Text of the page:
My Uncle recently visited my art therapy studio. He told me, “Your mom would be so proud.”
She would. And it also wouldn’t exist if she was still alive.
My mom’s death was pivotal in the shaping of my career. Following her death, I wrote and illustrated my book “Grief is a Mess.” This book helped me get a job at a local charter high school. They hired me to teach a class on bookmaking. I later became their full-time art teacher and they agreed to pay for my masters education in mental health counseling and expressive art therapy.
I later graduated and opened up an art therapy private practice (you can read more about that journey here) and primarily worked with people experiencing grief.
I have since expanded my niche to additional topics (autism, religious deconstruction, and entrepreneurship) and grown my practice into something I deeply treasure. I have never had more freedom, flexibility, and a profound sense of purpose. Being an art therapist feels more like a vocation than a “job.” Every day, I get to help someone in a way that has a profound, lasting impact. It’s joyful work and I’m extremely grateful I get to do it.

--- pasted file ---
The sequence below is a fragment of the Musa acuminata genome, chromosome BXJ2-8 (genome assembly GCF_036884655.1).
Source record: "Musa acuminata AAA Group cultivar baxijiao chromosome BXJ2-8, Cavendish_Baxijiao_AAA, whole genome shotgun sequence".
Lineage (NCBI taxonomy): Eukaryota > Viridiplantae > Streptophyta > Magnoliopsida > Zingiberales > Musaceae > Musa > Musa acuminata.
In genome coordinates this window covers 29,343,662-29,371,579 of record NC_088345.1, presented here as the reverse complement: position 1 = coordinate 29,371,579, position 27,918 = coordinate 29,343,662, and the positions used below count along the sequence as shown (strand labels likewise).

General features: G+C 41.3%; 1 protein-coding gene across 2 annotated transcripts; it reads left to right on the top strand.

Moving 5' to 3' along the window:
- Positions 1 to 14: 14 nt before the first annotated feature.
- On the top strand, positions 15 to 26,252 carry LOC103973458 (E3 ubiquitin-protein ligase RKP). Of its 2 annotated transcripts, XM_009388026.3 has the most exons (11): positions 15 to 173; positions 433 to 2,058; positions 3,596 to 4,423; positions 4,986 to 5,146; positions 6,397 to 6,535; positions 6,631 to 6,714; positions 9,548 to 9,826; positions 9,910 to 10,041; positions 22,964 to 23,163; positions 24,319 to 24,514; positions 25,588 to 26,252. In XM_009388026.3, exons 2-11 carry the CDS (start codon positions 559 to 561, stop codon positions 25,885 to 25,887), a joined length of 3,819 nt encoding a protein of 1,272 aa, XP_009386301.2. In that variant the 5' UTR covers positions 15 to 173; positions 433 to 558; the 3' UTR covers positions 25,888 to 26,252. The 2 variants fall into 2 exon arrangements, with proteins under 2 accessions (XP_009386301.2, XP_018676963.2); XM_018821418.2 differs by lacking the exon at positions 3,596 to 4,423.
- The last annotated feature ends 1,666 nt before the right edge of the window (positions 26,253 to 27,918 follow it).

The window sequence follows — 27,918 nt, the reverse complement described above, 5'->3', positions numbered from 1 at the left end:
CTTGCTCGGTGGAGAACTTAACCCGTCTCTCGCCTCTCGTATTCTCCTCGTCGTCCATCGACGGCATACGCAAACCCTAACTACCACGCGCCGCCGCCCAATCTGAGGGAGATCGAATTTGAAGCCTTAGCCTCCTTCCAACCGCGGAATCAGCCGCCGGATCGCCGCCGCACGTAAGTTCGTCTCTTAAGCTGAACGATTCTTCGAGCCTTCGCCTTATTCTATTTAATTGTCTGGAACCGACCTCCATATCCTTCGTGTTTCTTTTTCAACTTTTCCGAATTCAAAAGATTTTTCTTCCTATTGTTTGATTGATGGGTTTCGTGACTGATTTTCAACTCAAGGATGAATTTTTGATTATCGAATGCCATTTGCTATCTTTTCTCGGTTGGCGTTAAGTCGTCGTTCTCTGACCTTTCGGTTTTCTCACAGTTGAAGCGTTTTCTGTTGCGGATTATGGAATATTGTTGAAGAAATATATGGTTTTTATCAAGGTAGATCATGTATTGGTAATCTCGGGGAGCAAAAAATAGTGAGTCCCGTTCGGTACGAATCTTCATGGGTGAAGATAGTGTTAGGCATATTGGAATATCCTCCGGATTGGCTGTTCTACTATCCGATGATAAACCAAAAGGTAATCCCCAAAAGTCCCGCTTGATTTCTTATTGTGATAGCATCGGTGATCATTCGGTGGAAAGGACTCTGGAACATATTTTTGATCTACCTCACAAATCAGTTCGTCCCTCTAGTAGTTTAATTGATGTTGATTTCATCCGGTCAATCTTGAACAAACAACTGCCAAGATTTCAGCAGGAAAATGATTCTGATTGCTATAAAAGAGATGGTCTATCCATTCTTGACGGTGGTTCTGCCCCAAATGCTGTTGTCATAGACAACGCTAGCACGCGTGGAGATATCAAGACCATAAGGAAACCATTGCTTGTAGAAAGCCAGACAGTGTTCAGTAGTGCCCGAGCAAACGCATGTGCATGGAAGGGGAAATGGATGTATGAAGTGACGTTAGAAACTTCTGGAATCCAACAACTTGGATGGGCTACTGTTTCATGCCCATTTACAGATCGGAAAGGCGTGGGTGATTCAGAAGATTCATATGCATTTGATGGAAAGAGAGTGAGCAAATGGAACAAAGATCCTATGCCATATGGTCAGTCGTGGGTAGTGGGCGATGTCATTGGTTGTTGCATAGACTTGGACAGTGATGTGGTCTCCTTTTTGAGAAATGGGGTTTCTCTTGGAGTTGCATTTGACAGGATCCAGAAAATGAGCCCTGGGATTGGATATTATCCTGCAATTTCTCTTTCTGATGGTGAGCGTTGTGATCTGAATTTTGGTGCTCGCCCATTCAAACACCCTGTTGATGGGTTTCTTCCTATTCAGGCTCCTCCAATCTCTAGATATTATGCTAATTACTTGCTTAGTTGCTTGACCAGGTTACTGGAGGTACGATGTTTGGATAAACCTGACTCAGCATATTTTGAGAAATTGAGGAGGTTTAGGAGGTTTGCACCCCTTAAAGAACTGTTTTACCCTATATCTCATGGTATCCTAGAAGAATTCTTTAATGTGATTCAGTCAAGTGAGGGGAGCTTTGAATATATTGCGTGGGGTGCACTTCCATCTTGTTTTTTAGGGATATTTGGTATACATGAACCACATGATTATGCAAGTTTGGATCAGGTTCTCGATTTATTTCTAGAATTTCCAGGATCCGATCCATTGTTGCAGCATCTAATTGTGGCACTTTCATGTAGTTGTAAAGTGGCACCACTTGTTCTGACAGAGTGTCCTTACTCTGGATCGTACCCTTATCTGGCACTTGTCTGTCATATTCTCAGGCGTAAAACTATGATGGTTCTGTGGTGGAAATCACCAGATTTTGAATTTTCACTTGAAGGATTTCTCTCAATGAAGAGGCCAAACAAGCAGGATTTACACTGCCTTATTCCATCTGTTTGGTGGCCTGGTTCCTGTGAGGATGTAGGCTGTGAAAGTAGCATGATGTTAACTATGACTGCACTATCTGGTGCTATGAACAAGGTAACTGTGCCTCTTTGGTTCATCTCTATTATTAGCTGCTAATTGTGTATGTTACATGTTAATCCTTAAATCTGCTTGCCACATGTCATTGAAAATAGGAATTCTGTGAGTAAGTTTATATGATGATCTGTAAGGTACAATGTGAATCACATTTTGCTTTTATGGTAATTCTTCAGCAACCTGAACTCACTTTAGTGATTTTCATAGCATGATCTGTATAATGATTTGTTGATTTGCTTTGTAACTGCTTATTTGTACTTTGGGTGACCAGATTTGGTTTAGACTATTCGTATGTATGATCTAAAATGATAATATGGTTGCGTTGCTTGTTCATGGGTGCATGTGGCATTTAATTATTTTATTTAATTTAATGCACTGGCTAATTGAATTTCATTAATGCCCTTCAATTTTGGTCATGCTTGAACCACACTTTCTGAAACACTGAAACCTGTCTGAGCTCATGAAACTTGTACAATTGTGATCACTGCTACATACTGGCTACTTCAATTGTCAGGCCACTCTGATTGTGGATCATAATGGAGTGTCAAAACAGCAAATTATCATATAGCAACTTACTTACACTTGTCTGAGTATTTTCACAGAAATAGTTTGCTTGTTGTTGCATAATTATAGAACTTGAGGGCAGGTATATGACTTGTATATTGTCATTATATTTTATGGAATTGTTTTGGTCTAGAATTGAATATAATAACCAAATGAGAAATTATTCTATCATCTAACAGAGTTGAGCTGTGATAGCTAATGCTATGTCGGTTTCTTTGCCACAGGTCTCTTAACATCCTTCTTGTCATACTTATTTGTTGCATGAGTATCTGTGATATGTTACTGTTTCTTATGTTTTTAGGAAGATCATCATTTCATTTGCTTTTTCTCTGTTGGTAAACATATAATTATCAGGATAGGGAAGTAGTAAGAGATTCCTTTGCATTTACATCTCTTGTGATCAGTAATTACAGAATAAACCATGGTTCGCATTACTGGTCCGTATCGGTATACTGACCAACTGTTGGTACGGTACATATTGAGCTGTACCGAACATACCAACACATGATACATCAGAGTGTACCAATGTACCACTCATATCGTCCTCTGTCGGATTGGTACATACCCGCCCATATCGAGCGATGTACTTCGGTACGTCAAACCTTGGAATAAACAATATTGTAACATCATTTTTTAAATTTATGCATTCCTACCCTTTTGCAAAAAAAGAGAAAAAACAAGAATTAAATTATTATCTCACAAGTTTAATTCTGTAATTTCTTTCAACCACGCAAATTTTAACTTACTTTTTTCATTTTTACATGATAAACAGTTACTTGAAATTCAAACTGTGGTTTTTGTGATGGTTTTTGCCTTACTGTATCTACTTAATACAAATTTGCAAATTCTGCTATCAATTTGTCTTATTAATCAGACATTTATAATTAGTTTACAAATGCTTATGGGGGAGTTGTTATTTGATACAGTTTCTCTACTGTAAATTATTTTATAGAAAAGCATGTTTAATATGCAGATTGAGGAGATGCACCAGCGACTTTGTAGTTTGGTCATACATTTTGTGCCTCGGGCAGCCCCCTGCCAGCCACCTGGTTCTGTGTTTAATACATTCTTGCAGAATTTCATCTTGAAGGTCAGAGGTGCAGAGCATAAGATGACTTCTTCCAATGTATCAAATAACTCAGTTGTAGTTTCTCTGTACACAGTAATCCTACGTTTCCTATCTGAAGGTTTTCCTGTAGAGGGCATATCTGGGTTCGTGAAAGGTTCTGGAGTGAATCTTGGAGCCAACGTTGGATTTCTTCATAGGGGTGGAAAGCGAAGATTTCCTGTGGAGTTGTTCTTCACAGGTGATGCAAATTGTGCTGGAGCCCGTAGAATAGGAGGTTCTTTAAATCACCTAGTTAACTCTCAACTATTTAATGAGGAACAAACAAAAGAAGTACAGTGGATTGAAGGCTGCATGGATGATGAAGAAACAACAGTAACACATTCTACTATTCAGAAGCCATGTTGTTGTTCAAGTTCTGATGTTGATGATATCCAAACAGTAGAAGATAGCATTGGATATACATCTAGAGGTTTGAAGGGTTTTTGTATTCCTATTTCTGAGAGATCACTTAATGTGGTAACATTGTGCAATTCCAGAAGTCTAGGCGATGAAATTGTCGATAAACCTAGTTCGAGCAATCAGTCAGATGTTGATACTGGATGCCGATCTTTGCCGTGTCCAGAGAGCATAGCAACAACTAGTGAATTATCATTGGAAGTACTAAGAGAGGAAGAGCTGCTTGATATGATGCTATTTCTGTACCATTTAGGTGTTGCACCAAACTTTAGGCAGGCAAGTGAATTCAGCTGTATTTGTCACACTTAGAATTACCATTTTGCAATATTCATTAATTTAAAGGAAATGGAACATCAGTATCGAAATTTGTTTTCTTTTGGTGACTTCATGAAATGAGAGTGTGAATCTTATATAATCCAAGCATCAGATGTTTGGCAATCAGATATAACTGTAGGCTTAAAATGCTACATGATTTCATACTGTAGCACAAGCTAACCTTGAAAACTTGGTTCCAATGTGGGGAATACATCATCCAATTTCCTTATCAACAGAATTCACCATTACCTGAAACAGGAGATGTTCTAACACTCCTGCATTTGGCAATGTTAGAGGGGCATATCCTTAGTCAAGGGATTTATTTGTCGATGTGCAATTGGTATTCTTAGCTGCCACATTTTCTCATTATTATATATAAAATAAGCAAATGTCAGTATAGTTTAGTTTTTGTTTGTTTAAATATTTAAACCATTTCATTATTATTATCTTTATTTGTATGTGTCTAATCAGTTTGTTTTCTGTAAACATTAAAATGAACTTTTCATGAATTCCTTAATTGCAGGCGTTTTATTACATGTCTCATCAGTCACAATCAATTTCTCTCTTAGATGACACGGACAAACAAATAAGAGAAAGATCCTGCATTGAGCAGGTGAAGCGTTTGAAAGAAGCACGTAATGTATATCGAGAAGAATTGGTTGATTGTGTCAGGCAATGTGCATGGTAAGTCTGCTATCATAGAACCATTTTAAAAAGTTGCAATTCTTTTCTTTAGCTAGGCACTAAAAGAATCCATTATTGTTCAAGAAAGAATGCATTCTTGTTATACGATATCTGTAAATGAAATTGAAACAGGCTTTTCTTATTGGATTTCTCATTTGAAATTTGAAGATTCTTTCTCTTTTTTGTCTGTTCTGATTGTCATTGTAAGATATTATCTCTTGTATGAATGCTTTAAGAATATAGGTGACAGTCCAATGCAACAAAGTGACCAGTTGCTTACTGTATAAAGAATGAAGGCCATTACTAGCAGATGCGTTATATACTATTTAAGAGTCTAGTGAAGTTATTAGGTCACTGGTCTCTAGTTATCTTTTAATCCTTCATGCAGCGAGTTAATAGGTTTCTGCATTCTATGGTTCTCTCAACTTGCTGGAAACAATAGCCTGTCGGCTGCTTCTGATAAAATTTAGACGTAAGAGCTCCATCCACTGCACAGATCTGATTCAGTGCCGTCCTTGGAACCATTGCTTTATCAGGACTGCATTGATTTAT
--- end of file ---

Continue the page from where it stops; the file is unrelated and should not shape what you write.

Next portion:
I’m sure my mom, looking down from wherever she is, is very proud of me.
But if she were alive, it wouldn’t exist. It’s a strange tension to hold. Losing her was the most significant, painful event in my life. And yet, it brought me all of the beauty that currently exists.
I would never use this experience to try and make someone feel better about their grief. Like, “Don’t worry, good things will come from your loss, too.”
Never. No one wants to be “cheered up” in their grief. They want to be understood and accompanied. And no amount of “good things” will make up for the loss of the person. I would much prefer to have my mom back than my art therapy career.
And yet, I am grateful for where I am now. My private practice feels infused with my mother. She continues to be a part of my journey, even if she’s not here to experience it.
I provide art therapy for individuals navigating grief and loss.